In urging the Supreme Court to deny the Petition, the SG disregards the long-established distinction between “admissibility” and “jurisdiction” in international law, the long-established distinction between procedural and substantive admissibility in U.S. jurisprudence, and the threat that the D.C. Circuit decision poses both to treaty and commercial arbitration in the United States. The SG’s brief is truly a disappointment to arbitration practitioners, perhaps even more disappointing than the D.C. Circuit’s decision.
In Ambiente Ufficio S.p.A. and others v Argentine Republic, an ICSID tribunal held that it had general jurisdiction over a multi-party claim commenced by 90 distinct Italian nationals against Argentina in respect of harm said to result from Argentina’s default and later partial restructuring of its sovereign debt. It might at first blush appear that the tribunal’s willingness to admit a 90-party claim is an affirmation of the favourable approach to so-called “mass claims” taken by its “sister tribunal” in Abaclat (and others) v The Argentine Republic. However, the number of claimants in those two cases differs markedly, and the tribunal avoided deliberating on the correctness of the Abaclat award.
On 8 February 2013, the majority of the tribunal in the famous Abaclat and Others v Argentina case issued its 17th procedural order. The first such order dates back to 2008 and this will no doubt not be the last. As is now well known, in 2011, a divided tribunal found that it had jurisdiction to deal with a mass claim brought by 60,000 Italian bondholders in relation to a sovereign debt default by Argentina in 2001 during its financial crisis. In its procedural orders, the tribunal has sought to “reconcile equal treatment of the Parties with considerations of efficiency and the right to be heard“.
This order is particularly significant in that it deals with the appointment of an expert (Dr Wühler) and the scope of his mission to review information in relation to all of the separate entities bringing the claim. As such, it paves the way for the case to proceed. There is, of course, huge pressure for the tribunal to make the case workable in the wake of so much criticism of the Decision on Jurisdiction and Admissibility (the Decision) and in light of so much speculation as to how the procedure will be managed. How will the procedure be formulated within an ICSID framework that does not, on its face, accommodate mass claims?
As reported in our earlier blog post, on 29 and 30 November 2012, the International Tribunal for the Law of the Sea (the ITLOS) heard an application by Argentina for provisional measures against Ghana under Article 290(5) of the UN Convention on the Law of the Sea (UNCLOS) regarding the detention of its naval ship, the ARA Libertad. The ARA Libertad was detained in Ghana following a successful application in the High Court in Accra by NML Capital, one of Argentina’s creditors (see our earlier blog post). Argentina commenced arbitration proceedings against Ghana under Annex VII of UNCLOS and, by way of its application for interim relief, sought an order requiring Ghana unconditionally to release the frigate.
On 15 December 2012, the ITLOS granted the requested provisional measures, ordering Ghana to release the ARA Libertad and ensure that it, its commander and crew are able to leave the maritime areas under the jurisdiction of Ghana. Ghana has complied with the ruling, and the Libertad set sail from Tema yesterday.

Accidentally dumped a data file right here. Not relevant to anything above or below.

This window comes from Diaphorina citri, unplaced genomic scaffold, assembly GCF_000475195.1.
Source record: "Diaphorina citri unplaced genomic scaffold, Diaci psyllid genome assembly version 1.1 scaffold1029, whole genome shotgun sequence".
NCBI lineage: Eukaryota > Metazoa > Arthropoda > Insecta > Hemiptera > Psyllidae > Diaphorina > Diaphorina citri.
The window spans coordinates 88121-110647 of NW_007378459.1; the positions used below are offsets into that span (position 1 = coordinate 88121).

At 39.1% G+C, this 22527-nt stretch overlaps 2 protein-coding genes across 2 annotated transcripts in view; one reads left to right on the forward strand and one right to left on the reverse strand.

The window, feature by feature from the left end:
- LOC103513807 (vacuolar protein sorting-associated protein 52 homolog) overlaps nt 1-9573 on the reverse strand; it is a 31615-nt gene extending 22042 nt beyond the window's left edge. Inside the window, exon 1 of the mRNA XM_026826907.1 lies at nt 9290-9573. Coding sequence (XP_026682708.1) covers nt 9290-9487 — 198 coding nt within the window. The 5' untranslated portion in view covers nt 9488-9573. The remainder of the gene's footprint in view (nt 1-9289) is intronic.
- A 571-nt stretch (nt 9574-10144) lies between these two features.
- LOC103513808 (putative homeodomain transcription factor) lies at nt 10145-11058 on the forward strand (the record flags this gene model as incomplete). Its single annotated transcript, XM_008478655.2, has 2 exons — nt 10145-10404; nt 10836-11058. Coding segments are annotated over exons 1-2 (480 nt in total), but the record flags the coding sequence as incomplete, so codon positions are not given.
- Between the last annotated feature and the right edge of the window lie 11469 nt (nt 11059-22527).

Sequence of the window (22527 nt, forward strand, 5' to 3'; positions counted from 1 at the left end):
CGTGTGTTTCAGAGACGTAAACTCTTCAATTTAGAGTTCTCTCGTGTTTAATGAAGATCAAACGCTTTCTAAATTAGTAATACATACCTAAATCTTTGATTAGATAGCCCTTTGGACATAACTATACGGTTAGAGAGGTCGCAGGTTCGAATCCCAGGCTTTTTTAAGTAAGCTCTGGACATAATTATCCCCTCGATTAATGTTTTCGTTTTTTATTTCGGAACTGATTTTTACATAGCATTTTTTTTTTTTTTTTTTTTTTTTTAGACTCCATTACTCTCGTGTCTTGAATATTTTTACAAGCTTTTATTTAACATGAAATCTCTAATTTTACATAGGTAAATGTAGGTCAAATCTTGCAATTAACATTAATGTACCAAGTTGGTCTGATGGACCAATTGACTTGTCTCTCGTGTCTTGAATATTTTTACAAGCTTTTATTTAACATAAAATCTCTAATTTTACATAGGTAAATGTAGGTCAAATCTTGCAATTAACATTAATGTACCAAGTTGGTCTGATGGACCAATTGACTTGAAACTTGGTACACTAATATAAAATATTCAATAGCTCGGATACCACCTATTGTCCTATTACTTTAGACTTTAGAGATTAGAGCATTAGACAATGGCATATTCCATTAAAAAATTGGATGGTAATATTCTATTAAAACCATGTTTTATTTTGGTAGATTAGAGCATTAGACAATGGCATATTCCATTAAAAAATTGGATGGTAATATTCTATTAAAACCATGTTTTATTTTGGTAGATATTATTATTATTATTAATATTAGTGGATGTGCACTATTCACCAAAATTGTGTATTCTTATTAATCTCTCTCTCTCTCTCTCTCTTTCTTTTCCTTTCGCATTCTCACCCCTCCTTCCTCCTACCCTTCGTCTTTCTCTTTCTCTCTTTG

The full Order can be found here.
On 29 and 30 November 2012, the International Tribunal for the Law of the Sea (ITLOS) heard an application by Argentina for provisional measures against Ghana under Article 290(5) of the UN Convention on the Law of the Sea (UNCLOS). The application is regarding Ghana’s continued detention of the Argentine warship, the ARA Libertad. The ITLOS action is the latest instalment in Argentina’s long-running battle with a number of holdout bondholders who are pursuing Argentine state assets around the globe in a bid to recoup their substantial losses following Argentina’s default on US$80 billion of public debt in 2001.
The vessel was detained in the Ghanaian port of Tema on 2 October 2012 when one of Argentina’s creditors, NML Capital, successfully obtained an injunction detaining the vessel from the Ghanaian High Court in Accra. A subsequent challenge to the injunction by the Argentine government on the grounds of state immunity was unsuccessful (which we covered here). Argentina has since filed an appeal against that decision with the Ghanaian Court of Appeal, which is expected to be heard in January 2013. NML Capital is owed just under US$300 million by Argentina, and has sought to enforce judgments handed down in its favour by the US courts against Argentine state assets around the globe.
On 25 October, News agencies reported that a second Argentine navy vessel has been targeted by NML Capital, this time in South Africa. This followed the news on 11 October 2012, that the Ghanaian Commercial Court in Accra rejected a motion filed by the Argentinian government for the release of the ARA Libertad, an Argentine military training vessel. The ship had been detained in the Ghanaian port of Tema at the request of NML Capital, a subsidiary of the hedge fund Elliott Capital Management which is a creditor of the Argentine government. Elliott Capital is owed just under $300m by the Argentinian government following the country’s default on $80 billion of public debt in 2001, the largest in history. The court ruled that Argentina had waived its sovereign immunity in relation to claims by NML Capital, a topic we covered in our webinar earlier this month on sovereign immunity and enforcement against state assets.